Be careful what you wish for. There are some in the us who had identical thoughts concerning British generals.
     
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  9. Tom Canning

    Tom Canning WW2 Veteran WW2 Veteran

    Mullet -
    my opinion of that man Clark has not changed in 65 years as he was an egotistical barsteward and idiot of the first water.....why he was ever given command of 15 Army group was beyond all understanding - then later to be given a Command in Korea really iced the cake......he cost more both British and American lives than any other Commander - no matter what the Americans think of Monty-

    just read what happened at San Pietro with the US 36th Divison - sums up that idiot -- he didn't get his comeuppance at D Day - he got it later when British General Richard Mc Creery - Commander of 8th Army at that time - finshed off the Italian Campaign.

    Had I been in a position to write his fitness report - I would have finished it up with the words - " NO man should follow this Officer - even out of curiosity "

    Cheers
     
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  10. Mullet94

    Mullet94 Senior Member

    Be careful what you wish for. There are some in the us who had identical thoughts concerning British generals.

    Whatever the British General's failings I doubt you can show me one that behaved as badly as Clark or even Patton for that matter.
     
  11. Korps Steiner

    Korps Steiner Senior Member

    Got to agree with Tom surely no one can argue that Clark didn't cost the lives of thousands of British and American troops by his strategies to gain personal advancement and glory.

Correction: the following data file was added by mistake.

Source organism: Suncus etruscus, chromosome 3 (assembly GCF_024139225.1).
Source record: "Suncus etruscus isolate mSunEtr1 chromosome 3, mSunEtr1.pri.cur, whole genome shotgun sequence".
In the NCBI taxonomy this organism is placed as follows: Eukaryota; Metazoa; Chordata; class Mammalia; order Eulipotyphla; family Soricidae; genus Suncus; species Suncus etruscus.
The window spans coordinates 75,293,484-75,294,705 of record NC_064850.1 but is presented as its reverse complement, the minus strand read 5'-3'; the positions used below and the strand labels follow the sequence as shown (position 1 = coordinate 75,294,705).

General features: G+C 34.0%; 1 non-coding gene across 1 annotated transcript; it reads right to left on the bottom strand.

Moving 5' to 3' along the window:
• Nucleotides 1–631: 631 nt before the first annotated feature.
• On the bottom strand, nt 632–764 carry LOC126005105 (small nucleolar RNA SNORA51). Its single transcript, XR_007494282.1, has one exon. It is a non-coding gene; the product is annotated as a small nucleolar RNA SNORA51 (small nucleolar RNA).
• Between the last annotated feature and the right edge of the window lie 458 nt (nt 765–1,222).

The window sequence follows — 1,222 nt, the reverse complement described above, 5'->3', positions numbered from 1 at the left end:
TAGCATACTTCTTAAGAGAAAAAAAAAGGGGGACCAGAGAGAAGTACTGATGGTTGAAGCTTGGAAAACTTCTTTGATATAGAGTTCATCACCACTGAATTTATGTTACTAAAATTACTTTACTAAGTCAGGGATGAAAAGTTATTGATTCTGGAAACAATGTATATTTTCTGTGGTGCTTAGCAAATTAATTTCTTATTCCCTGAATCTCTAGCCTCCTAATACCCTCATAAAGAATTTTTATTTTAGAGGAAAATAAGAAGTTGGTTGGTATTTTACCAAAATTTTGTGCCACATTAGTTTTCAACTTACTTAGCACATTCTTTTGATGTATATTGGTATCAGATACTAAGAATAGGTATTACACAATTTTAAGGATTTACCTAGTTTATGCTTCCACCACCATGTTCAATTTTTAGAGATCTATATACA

In the polls of worst WW2 Generals he's always my No1 !!!
     
  12. adam180

    adam180 Senior Member

    hello
    i am reading up a lot lately about ww2 in italy, and have the book mentioned and Anzio by lloyd clark.
    i also cant belive what he got away with and how he was aloud to throw caution to the wind and get all them soldiers killed or made POWs
     
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  13. Slipdigit

    Slipdigit Old Hickory Recon

    Whatever the British General's failings I doubt you can show me one that behaved as badly as Clark or even Patton for that matter.

    I do not intend to.

    I am not interested in getting into a petty pissing match on the subject of degrees of individual prowess or incompetence that would, for the most part, be cause for continued subjective nationalistic discussion and comparison. This seemed to me to the crux of your argument. My comment was addressed at the broad statement that appeared to me to be an attempt to paint most, if not all, prominent US generals with the same brush, while seemingly ignoring failings elsewhere.